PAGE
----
Denys Wilkinson Building, Banbury Road, Oxford University

Philip Dowson of Arup
Date Built
Banbury Road
The Denys Wilkinson Building is home to the University of Oxford's astrophysics and particle physics departments.  It is named in honour of the physicist who was involved in the design of the building.  The fan-shaped portion of the building was originally home to a vertical electrostatic accelerator.

The Physics Department issued a press release on June 20, 2002, when the building was renamed and dedicated to Denys Wilkinson.  They said in that release that, " The building’s most outstanding feature is the angular tower clearly visible from Banbury Road, which was constructed to house a tall electrostatic accelerator. ....

.... This machine accelerated atomic nuclei to high energies, sufficient to penetrate heavy nuclei and study their structure. During the 40 years since, the emphasis of research there has gradually changed from nuclear physics to particle physics – the study of the basic building blocks of matter, far smaller than nuclei, and the forces that act upon them. In the early 1990s the various physics departments at Oxford were unified into a single Physics Department, and Nuclear Physics evolved into the Subdepartment of Particle Physics, which now supports the largest UK University group in this research area. ....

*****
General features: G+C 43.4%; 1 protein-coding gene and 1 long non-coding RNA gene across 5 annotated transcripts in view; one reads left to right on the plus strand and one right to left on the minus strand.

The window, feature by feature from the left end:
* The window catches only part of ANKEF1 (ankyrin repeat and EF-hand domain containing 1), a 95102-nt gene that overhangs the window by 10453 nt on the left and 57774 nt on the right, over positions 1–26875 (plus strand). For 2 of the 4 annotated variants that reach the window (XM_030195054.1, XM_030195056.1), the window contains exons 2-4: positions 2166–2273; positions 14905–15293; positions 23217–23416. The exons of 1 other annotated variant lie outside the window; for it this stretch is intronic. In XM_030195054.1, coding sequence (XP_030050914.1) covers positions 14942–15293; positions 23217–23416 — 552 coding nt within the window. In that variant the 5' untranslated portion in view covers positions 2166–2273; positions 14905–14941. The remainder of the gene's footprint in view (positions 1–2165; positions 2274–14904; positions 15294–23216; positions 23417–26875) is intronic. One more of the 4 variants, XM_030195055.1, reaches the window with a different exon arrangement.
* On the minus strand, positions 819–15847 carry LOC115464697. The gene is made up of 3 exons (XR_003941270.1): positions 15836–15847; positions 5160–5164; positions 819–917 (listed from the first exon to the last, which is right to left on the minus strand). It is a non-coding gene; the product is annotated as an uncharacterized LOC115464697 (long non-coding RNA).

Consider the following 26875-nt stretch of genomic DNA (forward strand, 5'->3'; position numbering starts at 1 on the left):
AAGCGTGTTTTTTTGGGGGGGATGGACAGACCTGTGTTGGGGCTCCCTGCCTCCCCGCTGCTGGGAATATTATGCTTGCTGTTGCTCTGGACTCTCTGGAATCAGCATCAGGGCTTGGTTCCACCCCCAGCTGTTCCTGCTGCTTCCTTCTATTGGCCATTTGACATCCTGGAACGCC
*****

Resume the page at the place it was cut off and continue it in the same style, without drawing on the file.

.... In 1961 work began on the first phase of the building, which included a tower designed by Philip Dowson to house the vertical accelerator, with the second accelerator and laboratories in its base.  This tower is a prominent landmark on Banbury Road, its elegant shape tapering from the minimum required by the accelerator at is base and fanning out towards the top to provide space for handling of the accelerator components by a 15-ton crane.  The side walls, constructed from individual 55-60 ft concrete beams, are convex at the base and concave at the very top, supporting a straight horizontal beam near the top on each side for the crane.  The large size of the accelerators required that the construction of the building and accelerator proceed in parallel.  The accelerators and this first phase of the building were completed in 1964.  The remaining sections of the building, in the form of two intersecting squares, were completed in 1969 to provide offices and additional laboratories for the department.

Following the decommissioning of the accelerator in 1997, the upper part of the tower has been converted for the Subdepartment of Astrophysics into pleasant office space with a view out over Oxford.  The basement now contains equipment for experimental work by undergraduates in the Physics Department, including a small Van de Graaff accelerator.  The rest of the building now houses the Subdepartment of Particle Physics and the Subdepartment of Astrophysics as well as other facilities including the new accelerator of the Oxford Radiocarbon Accelerator Unit."

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